The National Academy of Medicine defines a Learning Healthcare System as one in which “science, informatics, incentives, and culture are aligned for continuous improvement an innovation, with best practices seamlessly embedded in the delivery process and new knowledge captured as an integral by-product of the delivery experience.”

This collaborative project between the Department of Internal Medicine and the Center for Healthcare Innovation promotes the design, implementation and evaluation of innovative strategies to improve healthcare delivery on our inpatient units and outpatient practices. This program is an integral part of our efforts to promote high-value, patient-centered care.

Proposals are especially encouraged that draw upon CHI's mission to incorporate clinical findings and research discoveries in support of Wake Forest Baptist Medical Center as a model Learning Healthcare System. A hallmark of Learning Healthcare Systems is the creation of ongoing cycles of improvement, by which research findings directly inform clinical practice and key issues faced by practitioners in implementing evidence-based medicine become the next focus of research projects. Past projects include:

2019 Joseph Aloi  A Pilot Trial of CGM Technology in the Inpatient Setting
 2019 Dennis Ang Implementation of Nurse-Guided, Web-Based Cognitive Behavioral Therapy for Pain Management
 2020 Kathryn Callahan eFI-cacious (EHR-based Frailty Index for ClinicAl Care In Older adUltS) Diabetes Care: a pilot study to implement guidelines-based care for Type 2 Diabetes Mellitus in frail older adults
 2020 Adam Schertz Impact of an electronic health record-based surveillance algorithm and clinical decision support alert on antibiotic selection and administration in patients hospitalized with sepsis.

The program supports a wide spectrum of innovations to improve the quality and efficiency of care, decrease healthcare costs, improve the patient experience and improve physician workflows and satisfaction. Examples of potential areas of focus for awards include:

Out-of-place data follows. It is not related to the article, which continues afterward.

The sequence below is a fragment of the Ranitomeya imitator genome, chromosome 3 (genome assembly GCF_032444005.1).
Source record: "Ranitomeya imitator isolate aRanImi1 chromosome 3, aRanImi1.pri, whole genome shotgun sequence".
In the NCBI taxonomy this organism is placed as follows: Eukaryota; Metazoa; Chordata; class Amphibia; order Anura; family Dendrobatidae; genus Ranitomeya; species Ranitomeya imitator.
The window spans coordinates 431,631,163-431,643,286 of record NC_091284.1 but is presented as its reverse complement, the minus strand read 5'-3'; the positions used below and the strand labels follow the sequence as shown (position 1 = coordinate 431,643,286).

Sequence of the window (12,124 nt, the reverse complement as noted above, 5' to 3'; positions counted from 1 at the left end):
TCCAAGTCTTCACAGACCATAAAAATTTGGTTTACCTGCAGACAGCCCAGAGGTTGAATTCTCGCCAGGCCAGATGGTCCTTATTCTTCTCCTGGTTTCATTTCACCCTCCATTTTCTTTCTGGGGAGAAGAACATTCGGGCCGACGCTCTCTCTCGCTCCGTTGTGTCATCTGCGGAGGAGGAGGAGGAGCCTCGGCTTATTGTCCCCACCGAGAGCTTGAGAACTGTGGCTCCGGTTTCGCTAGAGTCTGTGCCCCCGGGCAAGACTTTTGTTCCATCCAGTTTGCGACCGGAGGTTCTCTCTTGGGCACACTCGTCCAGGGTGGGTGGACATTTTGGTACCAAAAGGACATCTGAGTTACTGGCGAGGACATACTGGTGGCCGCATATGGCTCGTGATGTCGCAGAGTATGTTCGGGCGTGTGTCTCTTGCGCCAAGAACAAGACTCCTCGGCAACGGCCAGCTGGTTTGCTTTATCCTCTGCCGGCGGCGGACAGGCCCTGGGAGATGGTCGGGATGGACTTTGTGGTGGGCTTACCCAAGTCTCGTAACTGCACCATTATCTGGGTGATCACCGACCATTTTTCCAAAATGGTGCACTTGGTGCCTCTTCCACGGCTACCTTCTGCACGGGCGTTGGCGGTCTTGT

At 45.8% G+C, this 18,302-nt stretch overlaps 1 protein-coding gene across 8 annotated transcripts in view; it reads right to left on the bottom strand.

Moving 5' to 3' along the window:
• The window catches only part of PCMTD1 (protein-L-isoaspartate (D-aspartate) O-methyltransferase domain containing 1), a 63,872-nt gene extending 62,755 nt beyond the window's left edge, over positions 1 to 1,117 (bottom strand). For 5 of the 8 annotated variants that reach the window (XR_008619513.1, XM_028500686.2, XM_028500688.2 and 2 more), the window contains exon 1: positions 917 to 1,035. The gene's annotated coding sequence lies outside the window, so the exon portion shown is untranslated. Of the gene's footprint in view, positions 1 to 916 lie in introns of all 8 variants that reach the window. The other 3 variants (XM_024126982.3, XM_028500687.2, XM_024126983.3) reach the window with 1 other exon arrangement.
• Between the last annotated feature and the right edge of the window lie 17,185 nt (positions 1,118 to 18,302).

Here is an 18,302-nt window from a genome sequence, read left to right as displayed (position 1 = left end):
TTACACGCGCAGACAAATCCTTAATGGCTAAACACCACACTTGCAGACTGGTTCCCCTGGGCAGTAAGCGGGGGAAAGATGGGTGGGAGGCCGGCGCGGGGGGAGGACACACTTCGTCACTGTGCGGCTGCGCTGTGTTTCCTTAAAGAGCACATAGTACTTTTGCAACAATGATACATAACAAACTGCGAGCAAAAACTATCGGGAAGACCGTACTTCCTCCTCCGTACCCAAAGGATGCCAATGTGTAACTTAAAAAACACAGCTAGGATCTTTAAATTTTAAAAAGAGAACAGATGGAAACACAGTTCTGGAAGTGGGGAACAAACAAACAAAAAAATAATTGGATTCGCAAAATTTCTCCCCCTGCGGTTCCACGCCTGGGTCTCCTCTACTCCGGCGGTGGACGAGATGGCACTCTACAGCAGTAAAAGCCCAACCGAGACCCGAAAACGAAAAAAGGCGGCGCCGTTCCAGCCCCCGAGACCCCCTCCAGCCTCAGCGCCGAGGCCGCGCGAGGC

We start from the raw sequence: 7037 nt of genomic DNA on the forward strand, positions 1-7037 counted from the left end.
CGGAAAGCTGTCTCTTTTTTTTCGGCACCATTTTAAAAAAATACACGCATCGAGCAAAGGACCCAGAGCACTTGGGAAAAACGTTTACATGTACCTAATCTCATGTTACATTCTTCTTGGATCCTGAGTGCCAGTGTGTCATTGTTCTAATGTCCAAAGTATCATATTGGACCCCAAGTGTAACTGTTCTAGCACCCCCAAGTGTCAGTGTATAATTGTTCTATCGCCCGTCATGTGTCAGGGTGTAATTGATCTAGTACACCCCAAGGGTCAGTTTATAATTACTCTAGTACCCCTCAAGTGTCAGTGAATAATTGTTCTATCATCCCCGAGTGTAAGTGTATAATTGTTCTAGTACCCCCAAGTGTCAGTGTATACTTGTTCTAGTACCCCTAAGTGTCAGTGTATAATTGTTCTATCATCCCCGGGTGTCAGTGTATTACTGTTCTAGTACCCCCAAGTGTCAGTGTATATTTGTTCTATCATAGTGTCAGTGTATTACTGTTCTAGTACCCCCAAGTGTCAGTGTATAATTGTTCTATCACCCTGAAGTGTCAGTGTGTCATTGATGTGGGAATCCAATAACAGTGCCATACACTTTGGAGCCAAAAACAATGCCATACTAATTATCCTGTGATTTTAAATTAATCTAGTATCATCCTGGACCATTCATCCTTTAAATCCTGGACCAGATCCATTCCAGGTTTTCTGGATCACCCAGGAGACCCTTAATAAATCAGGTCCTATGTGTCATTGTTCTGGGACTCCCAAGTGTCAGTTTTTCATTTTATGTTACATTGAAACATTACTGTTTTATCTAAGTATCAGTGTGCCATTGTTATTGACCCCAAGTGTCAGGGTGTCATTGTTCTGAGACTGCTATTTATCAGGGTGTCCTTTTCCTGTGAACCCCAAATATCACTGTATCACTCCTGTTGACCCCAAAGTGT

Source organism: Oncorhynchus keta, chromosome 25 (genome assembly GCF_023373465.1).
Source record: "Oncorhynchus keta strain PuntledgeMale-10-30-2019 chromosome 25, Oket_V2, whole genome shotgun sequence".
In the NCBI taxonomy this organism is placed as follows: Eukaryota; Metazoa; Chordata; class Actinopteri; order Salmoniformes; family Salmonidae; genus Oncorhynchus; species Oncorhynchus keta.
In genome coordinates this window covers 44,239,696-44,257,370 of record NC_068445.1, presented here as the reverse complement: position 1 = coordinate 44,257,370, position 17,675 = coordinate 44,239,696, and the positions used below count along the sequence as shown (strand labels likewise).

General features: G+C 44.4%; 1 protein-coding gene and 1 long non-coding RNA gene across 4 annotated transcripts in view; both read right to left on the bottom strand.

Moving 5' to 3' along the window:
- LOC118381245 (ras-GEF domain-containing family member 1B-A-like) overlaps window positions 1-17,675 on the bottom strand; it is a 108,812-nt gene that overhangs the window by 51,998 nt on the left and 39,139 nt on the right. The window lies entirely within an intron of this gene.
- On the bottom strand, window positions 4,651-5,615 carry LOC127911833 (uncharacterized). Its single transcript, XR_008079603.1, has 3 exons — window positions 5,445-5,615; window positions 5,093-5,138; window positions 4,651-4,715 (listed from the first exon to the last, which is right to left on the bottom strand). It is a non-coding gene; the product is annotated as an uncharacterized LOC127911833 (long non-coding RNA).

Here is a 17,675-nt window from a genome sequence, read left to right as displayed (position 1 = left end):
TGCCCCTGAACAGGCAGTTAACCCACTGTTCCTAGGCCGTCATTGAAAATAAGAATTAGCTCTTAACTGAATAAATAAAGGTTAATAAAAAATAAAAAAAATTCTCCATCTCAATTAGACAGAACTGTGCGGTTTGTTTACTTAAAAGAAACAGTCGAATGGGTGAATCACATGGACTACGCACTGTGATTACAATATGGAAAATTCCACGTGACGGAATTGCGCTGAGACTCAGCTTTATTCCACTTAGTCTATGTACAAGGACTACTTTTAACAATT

• Innovative healthcare delivery strategies in inpatient or outpatient settings to improve quality of care and patient safety, decrease healthcare utilization such as hospital admissions or readmissions, improve transitions in care, promote population health management and/or care coordination, and improve patient engagement or satisfaction
  • Strategies to improve inpatient, clinic, or electronic medical record workflows, improve practitioner efficiency or improve practitioner satisfaction
  • Strategies to improve disease prevention or promote early disease detection or screening
  • Strategies to improve the quality of clinical documentation and use of the electronic medical record and strategies to improve clinical decision support through the electronic medical record
  • Strategies to promote team-based models of care that enable practitioners to work to the top of their license
  • New digital technologies and new applications for existing technologies (e.g., web-based, mobile, wearables) to improve patient communication, to implement behavioral interventions, or to improve the collection of patient-reported outcomes measures or other patient data that are important in providing care
  • Approaches to mitigate healthcare disparities and to more effectively engage vulnerable populations in healthcare or community settings
  • Advanced analytics (e.g., clinical risk assessment, event prediction and detection, health outcomes analysis) to improve patient outcomes or the delivery of population health interventions
  • Behavioral economic approaches (e.g., patient and practitioner incentives) to improve chronic disease management
  • Alternative staffing models to improve the quality and efficiency of care